Ever feel like you're drowning in an ocean of metrics and brand values? It's easy to forget what really matters. To cure the confusion, the late Herschell Gordon Lewis is on hand with his timeless wisdom...
Our recent study of more than 60,000 campaigns across 20+ countries revealed that only around 53% of ad impressions served across Europe were delivered to the audience advertisers intended.
This high level of inaccuracy was particularly acute for campaigns targeting women, with only 46% of ad impressions meant for women being served to them, compared to 62% accuracy among men. Part of the reason it’s harder to accurately target women than men is that internet usage among men tends to be heavier, particularly younger men, so they’re generating more activity and, therefore, there are comparatively more opportunities to reach them.
So what do these benchmark scores mean for doing business and what are the key trends coming out of them?
Advertisers more keen on independent measurement
The first thing to point out is that the depth of data available has increased, with the number of campaigns measured across Europe through the Digital Ad Ratings (DAR) service more than doubling year-on-year. Furthermore, the proportion of campaigns involving a mobile element nearly tripled from 22% to 58%.
As the digital media ecosystem becomes more complex, this large rise is indicative of more marketers viewing independent measurement as vital in ensuring they’re actually reaching their audience and maximising ROI. This echoes the ongoing calls from the buying community for greater visibility about campaign performance from independent third parties.
Use audience benchmarks in your negotiations
The benchmarks provide a good snapshot of performance, but their usefulness is much wider. You should be using them to hold media owners to account and get them to improve. Where they fall below benchmarks, ask for discounts or ‘make goods’. Where they over-perform, reward them with more business and a greater share of your spend. We see the largest advertisers utilising the data this way to help strengthen their negotiating positions and, ultimately, move towards a buying approach more akin to TV.
Don’t get too hung up on the differences between advertising sectors
The data showed some interesting metrics about how accuracy differs across major advertising sectors. For instance, Travel marketers were the most likely to reach their desired audience (doing so 65% of the time) followed by Business/Consumer services (63%). In contrast, FMCG (43%) and automotive (45%) marketers struggled most to reach their target audience.
However, it’s wise to look beyond this and understand that this really reflects the breath of age groups used for targeting. We see FMCG campaigns performing worse because, on balance, they apply a narrower target age range. Realistically, if you’re an FMCG advertiser running a campaign targeting 25-54-year-old females, you are best off benchmarking yourself against other campaigns targeting F25-54, rather than other FMCG campaigns. So, don’t get too hung up on the differences between advertiser category performances; compare against relevant age breaks.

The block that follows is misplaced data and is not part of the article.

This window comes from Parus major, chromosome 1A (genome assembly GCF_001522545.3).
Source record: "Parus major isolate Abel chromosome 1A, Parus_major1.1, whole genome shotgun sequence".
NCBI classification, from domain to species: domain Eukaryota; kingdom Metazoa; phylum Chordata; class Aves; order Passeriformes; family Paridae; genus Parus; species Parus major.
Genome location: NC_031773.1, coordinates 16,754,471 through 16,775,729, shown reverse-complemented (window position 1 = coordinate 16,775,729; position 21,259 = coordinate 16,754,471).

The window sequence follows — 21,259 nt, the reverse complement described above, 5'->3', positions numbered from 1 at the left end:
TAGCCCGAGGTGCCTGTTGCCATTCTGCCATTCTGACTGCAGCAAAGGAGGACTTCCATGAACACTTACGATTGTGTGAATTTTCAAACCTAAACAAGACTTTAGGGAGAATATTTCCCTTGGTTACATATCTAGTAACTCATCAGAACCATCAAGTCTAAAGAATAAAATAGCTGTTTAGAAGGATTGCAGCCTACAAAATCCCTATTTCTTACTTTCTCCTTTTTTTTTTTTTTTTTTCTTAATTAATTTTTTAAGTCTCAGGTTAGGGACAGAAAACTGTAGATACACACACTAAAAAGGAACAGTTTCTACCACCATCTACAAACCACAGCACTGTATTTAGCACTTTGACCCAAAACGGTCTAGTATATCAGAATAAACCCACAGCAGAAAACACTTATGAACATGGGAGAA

On-target is one thing, delivering target reach is another
Understanding where you’re at against on target benchmarks is important but understanding how your partners deliver target digital reach is really where it’s at.
The DAR benchmarks are a simple way to look at differences in performance. By design, they’re one dimensional in that they look at a single metric i.e. % on-target impressions. They are effective in getting more bang for your buck from your media partners. Digital reach norms are harder to express because they take into account both media volume (impressions/GRPs) and reach delivered, so are best expressed in the form of a classic media reach curve, as in TV.
What is evident from the data is that many publishers have comparative on-target % benchmarks, but huge variance in reach potential. For example, a very active and targeted interest community may be able to deliver exactly the same on-target % as a broad social network with great first party data. However, the broad social network has a reach potential of 80% and the interest community has a maximum reach potential of just 15%.
While this is an extreme example, we see such differences in the ability for partners to provide Reach and Frequency and, if you believe that maximising category buyer reach is a sure-fire way to help your brand grow, then you need to be taking this into account, too.
Viewability vs audiences is not an either/or discussion
There has (rightly) been much focus on measuring viewability in recent times, but often the focus on measuring viewability has come at the detriment of proper digital audience measurement. The reality is that these measures should go hand-in-hand, as both are critical in understanding the digital value equation. Neglecting either measure leaves you enormously exposed to receiving far less value than you expect.
Furthermore, marketers cannot afford to take their eye off long-term brand equity and the important role that digital creative can play in building this. Many brands are still measuring in piecemeal and/or inconsistent ways and simply not unlocking the potential of digital creatives. You cannot lose track of these.
Improving digital campaign accuracy
In conclusion, digital campaigns have much scope for improving accuracy, but there are things you can do. Taking more action in a variety of ways on the insights you’ve got from previous campaigns to improve future results is a must. As is making better use of the available technology as well as incorporating wider sources of data, particularly first party data, into your planning.
Click here to download a copy of the Nielsen Digital Ad Ratings Benchmarks and Findings Report for Europe.
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